Despite striking gold on “Charge It to the Game,” Paige finds relatively limited success over the beat machine; while his flow is effortlessly in the pocket on “The Party Song (Do My Dance),” the lyrics themselves land somewhat awkwardly, and the interwoven chorus of partygoers detracts from the energy instead of building it higher. “Get It With My N*ggas” fares much better, centered around classic West Coast production with a standout verse from surging L.A.-based rapper G Perico. Perhaps the best use of the trap hi-hats and 808s arrives on 90-second track “Voicemail,” which samples the hazy outro to “For the World” from The Internet’s GRAMMY-nominated album, Ego Death. On the head-bobbing remix, a scorned woman furiously lashes out at Paige for everything from his dreadlocks to his finances, adding comedic relief with her outrageous verbal attacks.

When the soundscape is filled with layered harmonies and cascading instruments, Patrick Paige II rarely misses; the refreshing groove on “Voodoo” harkens back to D’Angelo’s landmark album of the same name, and shines as the true crown jewel on Letters of Irrelevance. Light piano keys sprinkle in and out of the spotlight, while steady work on the drums anchors the track around a jazzy rhythm. Elsewhere on “The Last Letter,” Paige closes the album the way he opened it—by honoring the memory of his mother in truly moving fashion. The boom-bap drums and a rousing electric guitar take the album on a brief sonic vacation, but the airy production keeps it from wandering too far from the album’s smooth essence.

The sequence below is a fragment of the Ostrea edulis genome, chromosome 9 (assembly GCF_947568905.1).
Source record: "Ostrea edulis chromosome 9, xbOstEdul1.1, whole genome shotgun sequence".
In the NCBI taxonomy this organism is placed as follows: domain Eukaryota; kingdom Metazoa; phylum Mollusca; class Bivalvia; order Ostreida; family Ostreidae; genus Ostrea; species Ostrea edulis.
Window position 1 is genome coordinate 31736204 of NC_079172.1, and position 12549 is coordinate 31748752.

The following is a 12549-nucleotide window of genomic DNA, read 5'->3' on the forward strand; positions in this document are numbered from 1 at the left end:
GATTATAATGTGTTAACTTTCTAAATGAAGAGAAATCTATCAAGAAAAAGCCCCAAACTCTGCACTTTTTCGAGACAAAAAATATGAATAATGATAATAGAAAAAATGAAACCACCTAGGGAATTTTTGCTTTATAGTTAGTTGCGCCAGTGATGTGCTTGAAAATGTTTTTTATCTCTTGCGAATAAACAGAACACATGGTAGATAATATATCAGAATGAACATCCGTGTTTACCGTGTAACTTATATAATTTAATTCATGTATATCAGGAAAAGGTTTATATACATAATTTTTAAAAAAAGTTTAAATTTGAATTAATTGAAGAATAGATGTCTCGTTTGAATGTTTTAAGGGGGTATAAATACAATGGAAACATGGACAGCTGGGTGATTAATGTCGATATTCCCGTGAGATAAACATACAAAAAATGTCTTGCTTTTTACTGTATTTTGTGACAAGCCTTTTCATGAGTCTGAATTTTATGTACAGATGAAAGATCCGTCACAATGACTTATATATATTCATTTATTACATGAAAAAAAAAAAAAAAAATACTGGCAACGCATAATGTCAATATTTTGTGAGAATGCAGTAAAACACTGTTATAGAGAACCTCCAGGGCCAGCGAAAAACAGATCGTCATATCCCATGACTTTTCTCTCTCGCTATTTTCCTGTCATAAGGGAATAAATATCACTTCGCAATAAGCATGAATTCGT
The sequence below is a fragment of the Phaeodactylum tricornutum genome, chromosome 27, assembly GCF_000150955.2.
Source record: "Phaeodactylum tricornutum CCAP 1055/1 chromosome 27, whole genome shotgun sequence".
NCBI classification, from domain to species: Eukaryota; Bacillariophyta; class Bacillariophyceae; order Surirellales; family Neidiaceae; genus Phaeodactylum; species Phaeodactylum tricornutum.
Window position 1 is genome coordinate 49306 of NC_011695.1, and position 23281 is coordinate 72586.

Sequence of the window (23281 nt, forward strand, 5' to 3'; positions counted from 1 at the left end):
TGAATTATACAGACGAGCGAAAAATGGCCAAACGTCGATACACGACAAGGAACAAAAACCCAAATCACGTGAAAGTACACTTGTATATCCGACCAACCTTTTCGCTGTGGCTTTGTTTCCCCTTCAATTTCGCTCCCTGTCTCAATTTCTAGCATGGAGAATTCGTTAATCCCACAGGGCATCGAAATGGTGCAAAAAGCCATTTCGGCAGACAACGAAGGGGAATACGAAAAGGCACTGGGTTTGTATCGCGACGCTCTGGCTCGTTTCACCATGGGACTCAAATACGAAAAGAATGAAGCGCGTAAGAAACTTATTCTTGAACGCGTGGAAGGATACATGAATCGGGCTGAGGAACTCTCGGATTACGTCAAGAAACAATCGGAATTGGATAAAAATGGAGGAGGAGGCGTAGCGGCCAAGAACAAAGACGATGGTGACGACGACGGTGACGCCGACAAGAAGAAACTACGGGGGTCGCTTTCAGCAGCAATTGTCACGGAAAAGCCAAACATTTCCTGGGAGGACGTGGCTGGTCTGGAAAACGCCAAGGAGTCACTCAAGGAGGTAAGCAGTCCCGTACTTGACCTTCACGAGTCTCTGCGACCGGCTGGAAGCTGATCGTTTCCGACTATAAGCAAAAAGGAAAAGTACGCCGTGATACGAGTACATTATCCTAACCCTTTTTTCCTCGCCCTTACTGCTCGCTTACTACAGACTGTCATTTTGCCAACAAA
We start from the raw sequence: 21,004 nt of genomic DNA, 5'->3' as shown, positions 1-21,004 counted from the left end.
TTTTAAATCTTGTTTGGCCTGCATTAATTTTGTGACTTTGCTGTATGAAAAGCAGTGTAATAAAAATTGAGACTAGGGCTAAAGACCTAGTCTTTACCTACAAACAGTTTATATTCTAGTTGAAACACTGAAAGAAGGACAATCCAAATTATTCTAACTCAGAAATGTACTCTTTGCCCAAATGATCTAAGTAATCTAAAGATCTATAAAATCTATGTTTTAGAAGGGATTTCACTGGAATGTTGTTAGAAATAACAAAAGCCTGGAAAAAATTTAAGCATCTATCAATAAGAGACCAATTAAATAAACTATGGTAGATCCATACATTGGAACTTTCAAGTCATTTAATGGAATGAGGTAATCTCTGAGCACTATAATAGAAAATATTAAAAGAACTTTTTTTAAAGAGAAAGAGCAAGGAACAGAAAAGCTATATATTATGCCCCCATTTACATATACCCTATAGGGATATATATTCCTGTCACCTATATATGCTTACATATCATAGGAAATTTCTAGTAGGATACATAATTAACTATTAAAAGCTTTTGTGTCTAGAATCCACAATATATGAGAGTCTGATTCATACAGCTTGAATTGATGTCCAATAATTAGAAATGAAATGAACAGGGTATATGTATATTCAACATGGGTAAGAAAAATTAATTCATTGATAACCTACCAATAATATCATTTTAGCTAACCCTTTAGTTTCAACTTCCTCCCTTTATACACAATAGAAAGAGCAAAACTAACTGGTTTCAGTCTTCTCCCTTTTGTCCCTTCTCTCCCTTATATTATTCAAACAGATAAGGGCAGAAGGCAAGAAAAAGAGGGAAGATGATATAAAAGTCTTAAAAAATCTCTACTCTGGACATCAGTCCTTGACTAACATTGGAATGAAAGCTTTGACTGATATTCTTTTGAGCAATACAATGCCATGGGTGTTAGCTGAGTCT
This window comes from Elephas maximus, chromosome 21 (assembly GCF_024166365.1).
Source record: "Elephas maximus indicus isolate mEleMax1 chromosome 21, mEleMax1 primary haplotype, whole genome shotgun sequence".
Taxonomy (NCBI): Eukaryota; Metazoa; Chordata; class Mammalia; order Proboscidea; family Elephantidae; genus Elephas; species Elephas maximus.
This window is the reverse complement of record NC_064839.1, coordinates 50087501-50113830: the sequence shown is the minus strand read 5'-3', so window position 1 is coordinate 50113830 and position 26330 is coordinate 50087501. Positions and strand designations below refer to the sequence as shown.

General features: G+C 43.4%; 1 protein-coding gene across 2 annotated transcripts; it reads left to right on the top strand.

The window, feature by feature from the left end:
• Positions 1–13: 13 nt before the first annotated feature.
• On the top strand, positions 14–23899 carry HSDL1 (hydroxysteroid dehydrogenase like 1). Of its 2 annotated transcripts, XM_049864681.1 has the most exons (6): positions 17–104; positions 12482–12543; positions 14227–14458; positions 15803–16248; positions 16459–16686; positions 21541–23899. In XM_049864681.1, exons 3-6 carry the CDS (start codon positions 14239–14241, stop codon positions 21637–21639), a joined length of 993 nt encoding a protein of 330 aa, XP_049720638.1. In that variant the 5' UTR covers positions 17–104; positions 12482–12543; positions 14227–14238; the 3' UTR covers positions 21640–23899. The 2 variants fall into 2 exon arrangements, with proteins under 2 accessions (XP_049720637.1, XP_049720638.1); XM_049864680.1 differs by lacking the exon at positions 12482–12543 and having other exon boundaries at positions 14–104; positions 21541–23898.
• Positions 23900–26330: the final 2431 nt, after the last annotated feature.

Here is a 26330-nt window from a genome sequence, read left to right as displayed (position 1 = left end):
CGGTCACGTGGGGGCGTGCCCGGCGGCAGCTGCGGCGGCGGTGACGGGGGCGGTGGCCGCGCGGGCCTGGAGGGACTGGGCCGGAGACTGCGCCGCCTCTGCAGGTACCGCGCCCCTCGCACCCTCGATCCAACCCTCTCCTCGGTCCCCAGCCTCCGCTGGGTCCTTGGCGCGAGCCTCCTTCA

With The Internet’s new album, Hive Mind, due out July 20, it won’t be long before we’re gifted with another batch of basslines courtesy of Paige. However, Letters of Irrelevance does more than simply fulfill the band’s promise to release a solo album from each member before delivering their highly-anticipated follow-up to Ego Death. In pulling back the curtain on his own healing process, Paige not only proves that he has a reason to step up to the mic but the talent to make the most of the opportunity. Sometimes the worst pain can bring out the best art; now having moved closer to closure across 37 minutes of music, Patrick Paige II is once again ready to soar.

Three Standout Tracks

“Voodoo”

The second single released ahead of the album, carefree chords spill out of the speakers to ease your mind into upscale comfort. Neo-soul is alive and well in 2018, and “Voodoo” sits among the best in that realm so far this year.

“Get It With My N*ggas” ft. Sareal & G Perico

G Perico doesn’t waste a single bar on “Get It With My N*ggas,” dancing between drum hits to turn the sentimental warmth of Letters of Irrelevance into a good ol’ gangsta party. It’s a formidable switch-up in sequence with the rest of the album but is just as enjoyable when queued up next to similar hip-hop cuts.

“Ode to Inebriation”

Patrick Paige II gives a sobering look at alcohol abuse; over the woozy bassline, “The pain is gone, at least for now / My demons swimming, when I thought they drowned” cuts to the heart of the issue with unflinching honesty. It only makes the second half that much more heart-racing, when the percussion kicks in to bring urgency to the situation.